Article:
Braemar is a bluestone and brick two-storey residence built in early 1865 to designs prepared the previous year by the noted architect Leonard Terry. The main facade is symmetrical with a central portico and a full-length verandah supported on slender paired cast iron columns. The restrained detailing to the portico and window openings and touches of the Regency style generated by the stucco finish, fine mouldings, and the plain parapet are all hallmarks of Terry's style. A wrought-iron balustrade surmounts the portico and the upper floor windows are partially screened by a similar wrought-iron balustrade. The ballroom, added in 1886 to the west side of the house, survives although other nineteenth century additions do not. A two storey coach house and stables shown on early plans also no longer survives. Jenkin Collier, noted land boomer, financier and Director of the City of Melbourne Bank owned Braemar from 1872 to 1918, and occupied it until 1891. He and three other directors were tried in 1892 on a charge of issuing false balance sheets. They were defended by Alfred Deakin and other prominent lawyers and were acquitted.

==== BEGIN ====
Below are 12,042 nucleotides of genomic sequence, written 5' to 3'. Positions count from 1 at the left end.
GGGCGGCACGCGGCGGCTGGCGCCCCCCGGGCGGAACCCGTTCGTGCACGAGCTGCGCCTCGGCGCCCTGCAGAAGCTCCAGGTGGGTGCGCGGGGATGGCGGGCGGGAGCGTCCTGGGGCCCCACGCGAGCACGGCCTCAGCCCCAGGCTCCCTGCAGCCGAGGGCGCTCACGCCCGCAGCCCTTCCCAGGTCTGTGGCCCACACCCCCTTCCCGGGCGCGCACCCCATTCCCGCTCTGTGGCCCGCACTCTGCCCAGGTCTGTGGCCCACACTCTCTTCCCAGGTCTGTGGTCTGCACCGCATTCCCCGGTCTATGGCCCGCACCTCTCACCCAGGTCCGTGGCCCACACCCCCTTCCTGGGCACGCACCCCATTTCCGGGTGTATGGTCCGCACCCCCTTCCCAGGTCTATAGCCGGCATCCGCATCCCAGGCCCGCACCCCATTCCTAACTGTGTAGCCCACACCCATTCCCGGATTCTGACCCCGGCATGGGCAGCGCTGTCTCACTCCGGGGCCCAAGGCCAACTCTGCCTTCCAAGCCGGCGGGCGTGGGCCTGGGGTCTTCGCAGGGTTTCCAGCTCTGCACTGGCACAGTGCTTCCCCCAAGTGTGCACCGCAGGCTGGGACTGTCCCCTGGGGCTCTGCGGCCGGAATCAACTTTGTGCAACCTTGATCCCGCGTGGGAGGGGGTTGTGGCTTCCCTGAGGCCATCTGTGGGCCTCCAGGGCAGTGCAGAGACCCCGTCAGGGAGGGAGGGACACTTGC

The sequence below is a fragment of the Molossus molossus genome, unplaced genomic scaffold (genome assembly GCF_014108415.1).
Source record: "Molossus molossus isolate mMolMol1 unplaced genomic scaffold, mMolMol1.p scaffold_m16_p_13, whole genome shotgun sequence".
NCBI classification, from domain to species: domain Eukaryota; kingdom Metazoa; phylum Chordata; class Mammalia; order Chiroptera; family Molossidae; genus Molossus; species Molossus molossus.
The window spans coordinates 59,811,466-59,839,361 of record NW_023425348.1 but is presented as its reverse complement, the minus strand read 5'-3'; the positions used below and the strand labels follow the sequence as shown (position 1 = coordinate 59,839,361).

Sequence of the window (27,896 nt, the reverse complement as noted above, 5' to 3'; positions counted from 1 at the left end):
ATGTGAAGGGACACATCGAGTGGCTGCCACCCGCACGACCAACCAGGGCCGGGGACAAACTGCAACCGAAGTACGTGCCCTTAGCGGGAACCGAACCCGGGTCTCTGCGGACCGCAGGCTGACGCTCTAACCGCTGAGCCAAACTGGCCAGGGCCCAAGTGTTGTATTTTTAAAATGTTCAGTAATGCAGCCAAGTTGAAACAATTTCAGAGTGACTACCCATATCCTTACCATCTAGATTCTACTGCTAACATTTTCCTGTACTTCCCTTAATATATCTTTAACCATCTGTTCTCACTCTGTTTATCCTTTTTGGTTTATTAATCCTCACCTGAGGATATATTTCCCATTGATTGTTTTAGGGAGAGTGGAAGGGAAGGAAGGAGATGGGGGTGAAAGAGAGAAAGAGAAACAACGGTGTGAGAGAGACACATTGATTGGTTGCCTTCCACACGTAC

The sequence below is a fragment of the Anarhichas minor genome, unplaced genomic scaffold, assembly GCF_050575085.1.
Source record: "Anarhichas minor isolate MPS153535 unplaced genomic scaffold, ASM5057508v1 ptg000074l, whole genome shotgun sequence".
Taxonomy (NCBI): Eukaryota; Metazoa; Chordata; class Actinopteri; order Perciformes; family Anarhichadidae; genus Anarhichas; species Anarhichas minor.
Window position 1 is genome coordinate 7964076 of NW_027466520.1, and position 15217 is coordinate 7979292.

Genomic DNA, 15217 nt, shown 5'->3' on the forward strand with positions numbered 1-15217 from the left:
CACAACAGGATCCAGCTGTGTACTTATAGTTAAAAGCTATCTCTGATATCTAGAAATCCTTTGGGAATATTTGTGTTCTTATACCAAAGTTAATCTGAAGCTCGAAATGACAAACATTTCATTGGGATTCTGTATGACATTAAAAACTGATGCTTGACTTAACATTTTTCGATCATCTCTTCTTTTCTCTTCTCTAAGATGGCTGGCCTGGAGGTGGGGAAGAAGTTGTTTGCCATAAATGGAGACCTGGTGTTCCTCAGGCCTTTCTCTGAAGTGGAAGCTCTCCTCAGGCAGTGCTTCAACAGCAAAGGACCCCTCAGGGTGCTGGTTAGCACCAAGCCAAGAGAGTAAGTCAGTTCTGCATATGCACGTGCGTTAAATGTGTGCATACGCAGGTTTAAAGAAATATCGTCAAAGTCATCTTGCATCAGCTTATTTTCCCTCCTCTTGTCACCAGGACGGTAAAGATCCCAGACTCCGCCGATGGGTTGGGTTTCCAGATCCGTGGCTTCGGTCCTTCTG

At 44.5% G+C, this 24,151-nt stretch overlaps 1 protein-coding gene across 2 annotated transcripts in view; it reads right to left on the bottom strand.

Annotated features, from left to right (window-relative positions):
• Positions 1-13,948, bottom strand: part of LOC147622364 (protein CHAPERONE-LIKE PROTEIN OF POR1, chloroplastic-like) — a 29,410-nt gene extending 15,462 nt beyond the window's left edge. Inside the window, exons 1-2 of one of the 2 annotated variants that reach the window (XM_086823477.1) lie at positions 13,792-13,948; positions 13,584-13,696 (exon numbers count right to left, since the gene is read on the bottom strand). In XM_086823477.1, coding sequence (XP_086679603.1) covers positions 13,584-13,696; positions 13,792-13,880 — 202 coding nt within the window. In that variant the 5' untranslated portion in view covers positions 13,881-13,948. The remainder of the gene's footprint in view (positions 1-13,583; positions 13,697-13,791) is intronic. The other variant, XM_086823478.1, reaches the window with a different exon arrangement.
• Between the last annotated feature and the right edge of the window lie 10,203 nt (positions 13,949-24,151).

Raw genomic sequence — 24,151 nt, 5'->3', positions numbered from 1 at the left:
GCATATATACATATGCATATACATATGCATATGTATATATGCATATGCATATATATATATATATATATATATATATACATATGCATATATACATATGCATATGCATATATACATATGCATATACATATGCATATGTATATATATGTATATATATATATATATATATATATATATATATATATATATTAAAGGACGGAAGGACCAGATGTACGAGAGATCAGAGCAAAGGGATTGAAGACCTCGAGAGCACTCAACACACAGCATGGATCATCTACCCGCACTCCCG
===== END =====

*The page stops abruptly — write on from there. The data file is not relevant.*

How is it significant?
Braemar is of architectural and historical significance to the state of Victoria.
Why is it significant?
Braemar is architecturally significant as a fine example of the domestic work of leading Victorian architect Leonard Terry. Braemar is one of his few domestic buildings to survive. There is a much larger surviving group of banks designed by Terry. Braemar is significant for demonstrating Terry?s commitment to a very conservative manner of classicism. The restrained detailing to the portico, window mouldings and parapet is characteristically Terry's style. The later ballroom is more elaborately decorated and is in contrast to the rest of the house. Braemar, one of the early mansions in East Melbourne, can still be clearly understood in terms of the 1864 plan and layout.
Braemar is historically significant for its association with Jenkin Collier who owned the building from 1872 to 1918. Collier achieved notoriety as a so-called land boomer who was implicated in banking fraud in the economic depression of the early 1890s. The development of East Melbourne did not occur until the late 1850s and Braemar survives as an early example of the larger mansions built by the wealthy who were able to purchase the land when it was finally alienated by the Crown.